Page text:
Increased Oxygen Administration Improves Cerebral Oxygenation in Patients Undergoing Awake Carotid Surgery


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Abstract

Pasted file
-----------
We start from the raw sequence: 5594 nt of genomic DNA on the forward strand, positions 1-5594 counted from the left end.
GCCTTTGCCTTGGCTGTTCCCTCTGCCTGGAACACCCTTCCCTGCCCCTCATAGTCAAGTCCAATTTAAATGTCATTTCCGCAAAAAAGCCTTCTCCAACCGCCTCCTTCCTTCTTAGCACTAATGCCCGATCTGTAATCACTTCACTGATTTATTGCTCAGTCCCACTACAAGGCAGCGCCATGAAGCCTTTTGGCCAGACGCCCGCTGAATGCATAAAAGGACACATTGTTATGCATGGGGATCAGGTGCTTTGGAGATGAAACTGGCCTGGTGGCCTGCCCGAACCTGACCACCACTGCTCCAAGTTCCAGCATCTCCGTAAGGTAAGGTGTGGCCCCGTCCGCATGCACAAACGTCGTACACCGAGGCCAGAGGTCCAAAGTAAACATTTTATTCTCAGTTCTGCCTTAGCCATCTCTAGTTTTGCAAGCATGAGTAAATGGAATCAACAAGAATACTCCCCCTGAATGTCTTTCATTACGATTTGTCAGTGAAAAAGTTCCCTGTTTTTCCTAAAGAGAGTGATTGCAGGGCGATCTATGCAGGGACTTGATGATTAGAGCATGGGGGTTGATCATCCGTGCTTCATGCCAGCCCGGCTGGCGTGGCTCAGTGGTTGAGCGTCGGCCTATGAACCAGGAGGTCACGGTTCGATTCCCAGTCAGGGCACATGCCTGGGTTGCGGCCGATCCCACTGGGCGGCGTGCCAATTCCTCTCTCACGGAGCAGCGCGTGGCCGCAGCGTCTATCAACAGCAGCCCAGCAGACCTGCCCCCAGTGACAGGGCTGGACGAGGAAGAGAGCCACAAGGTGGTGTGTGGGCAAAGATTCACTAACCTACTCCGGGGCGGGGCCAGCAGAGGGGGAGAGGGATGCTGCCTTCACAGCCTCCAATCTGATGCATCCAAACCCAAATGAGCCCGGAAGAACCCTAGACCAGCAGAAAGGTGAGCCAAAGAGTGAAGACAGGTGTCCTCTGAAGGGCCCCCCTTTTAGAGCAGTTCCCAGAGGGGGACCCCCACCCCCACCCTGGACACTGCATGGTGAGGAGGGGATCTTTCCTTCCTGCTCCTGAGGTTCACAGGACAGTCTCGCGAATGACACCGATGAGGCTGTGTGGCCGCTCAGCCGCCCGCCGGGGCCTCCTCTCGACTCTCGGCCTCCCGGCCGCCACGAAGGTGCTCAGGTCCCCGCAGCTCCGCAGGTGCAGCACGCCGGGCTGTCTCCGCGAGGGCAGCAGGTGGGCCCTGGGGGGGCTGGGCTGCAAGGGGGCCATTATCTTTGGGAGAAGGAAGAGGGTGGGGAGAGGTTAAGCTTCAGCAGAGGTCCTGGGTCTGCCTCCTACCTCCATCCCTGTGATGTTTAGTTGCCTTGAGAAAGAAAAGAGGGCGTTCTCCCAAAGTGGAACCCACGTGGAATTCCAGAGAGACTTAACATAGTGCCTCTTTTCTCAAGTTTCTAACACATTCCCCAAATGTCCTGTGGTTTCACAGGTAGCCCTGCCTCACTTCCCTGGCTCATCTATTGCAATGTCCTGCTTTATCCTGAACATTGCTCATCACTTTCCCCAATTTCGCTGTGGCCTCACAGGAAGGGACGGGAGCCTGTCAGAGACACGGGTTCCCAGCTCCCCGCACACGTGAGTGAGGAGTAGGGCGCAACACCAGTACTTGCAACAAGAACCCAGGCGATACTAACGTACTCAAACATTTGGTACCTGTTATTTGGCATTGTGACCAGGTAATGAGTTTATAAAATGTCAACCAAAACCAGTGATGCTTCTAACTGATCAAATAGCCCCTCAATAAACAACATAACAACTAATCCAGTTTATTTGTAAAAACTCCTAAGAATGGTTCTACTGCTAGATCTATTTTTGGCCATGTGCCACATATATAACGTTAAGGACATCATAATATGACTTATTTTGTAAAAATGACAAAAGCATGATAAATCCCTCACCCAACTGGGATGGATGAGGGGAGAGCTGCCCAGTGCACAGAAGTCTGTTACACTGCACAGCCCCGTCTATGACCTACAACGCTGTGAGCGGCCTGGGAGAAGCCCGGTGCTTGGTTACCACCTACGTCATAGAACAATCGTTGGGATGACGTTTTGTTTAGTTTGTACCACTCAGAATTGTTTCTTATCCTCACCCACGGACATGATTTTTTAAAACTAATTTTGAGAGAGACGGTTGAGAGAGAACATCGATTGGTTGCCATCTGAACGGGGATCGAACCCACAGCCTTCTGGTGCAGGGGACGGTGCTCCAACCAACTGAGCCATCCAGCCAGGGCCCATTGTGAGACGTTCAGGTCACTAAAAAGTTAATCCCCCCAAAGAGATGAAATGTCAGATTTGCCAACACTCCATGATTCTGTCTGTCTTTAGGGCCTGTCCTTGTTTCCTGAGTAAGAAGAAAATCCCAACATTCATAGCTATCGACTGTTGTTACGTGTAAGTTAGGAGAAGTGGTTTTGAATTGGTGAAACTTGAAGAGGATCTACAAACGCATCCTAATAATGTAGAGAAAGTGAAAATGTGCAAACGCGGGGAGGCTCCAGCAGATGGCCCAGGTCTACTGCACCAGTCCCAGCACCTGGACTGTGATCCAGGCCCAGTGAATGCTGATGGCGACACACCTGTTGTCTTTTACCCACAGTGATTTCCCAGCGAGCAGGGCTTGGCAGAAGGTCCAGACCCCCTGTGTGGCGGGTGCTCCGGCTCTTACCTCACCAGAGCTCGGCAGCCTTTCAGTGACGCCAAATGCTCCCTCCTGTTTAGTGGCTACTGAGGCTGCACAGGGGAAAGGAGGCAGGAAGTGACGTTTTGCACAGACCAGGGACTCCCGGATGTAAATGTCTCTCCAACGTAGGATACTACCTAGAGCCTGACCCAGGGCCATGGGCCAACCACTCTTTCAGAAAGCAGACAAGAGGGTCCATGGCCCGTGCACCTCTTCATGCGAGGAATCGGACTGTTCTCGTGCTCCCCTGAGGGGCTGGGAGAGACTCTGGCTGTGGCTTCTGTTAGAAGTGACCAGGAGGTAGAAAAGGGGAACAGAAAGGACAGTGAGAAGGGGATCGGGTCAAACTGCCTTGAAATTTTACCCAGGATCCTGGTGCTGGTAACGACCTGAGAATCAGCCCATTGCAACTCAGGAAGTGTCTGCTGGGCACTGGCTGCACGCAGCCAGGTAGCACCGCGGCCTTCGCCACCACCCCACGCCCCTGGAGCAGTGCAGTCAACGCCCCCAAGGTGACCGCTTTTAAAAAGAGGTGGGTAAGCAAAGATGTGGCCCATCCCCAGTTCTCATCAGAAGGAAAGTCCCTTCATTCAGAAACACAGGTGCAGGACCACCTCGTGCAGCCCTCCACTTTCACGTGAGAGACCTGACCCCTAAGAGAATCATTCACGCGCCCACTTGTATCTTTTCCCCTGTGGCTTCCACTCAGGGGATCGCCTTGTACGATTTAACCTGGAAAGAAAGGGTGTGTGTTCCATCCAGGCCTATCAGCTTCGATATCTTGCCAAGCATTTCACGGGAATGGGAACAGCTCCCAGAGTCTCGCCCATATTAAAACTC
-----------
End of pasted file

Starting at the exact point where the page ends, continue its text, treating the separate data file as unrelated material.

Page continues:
BACKGROUND:During regional anesthesia for carotid endarterectomy (CEA), 10% to 15% of patients develop signs of cerebral hypoxia after cross-clamping, manifested as changes in speech, cerebration or contralateral motor power. Reversal of such neurological deficits using administration of 100% O2 has been described. We used near-infrared cerebral oximetry to assess whether 100% O2 reliably improves regional cerebral oxygenation (rSO2) during carotid cross-clamping.METHODS:Sixteen patients undergoing awake CEA were studied. Bilateral rSO2 optodes were applied before the initiation of sedation and the conduct of the regional blockade. Patients received 28% oxygen by Venturi facemask. Perioperative blood pressure was maintained at or within 10% above the patient’s normal limits during carotid cross-clamping. After cross-clamping, 100% O2 was administered for 5 min by a close-fitting anesthetic facemask. The O2 mask was then removed and the patient breathed room air. The effects on rSO2 readings and arterial blood gases were observed after each intervention.RESULTS:Data were analyzed for 15 patients. Ipsilateral rSO2 values decreased by 7.4% ± 5% after carotid cross-clamping. Administration of 100% O2 resulted in an increase in ipsilateral rSO2 in all patients of 6.9% ± 3.3% (range, 1%–12%) (paired t-test, P < 0.001) over the cross-clamped value while receiving 28% O2. Hemodynamic variables and arterial Paco2 values were unaltered.CONCLUSION:With the carotid cross-clamped, ipsilateral rSO2 was reliably increased by the administration of 100% O2 compared with 28% O2. The etiology of this increase is unclear, but may relate to the associated increase in O2 content of the blood or to an improvement in cerebral blood flow. Thus administration of 100% O2 during carotid cross-clamping may be beneficial for all patients undergoing CEA.

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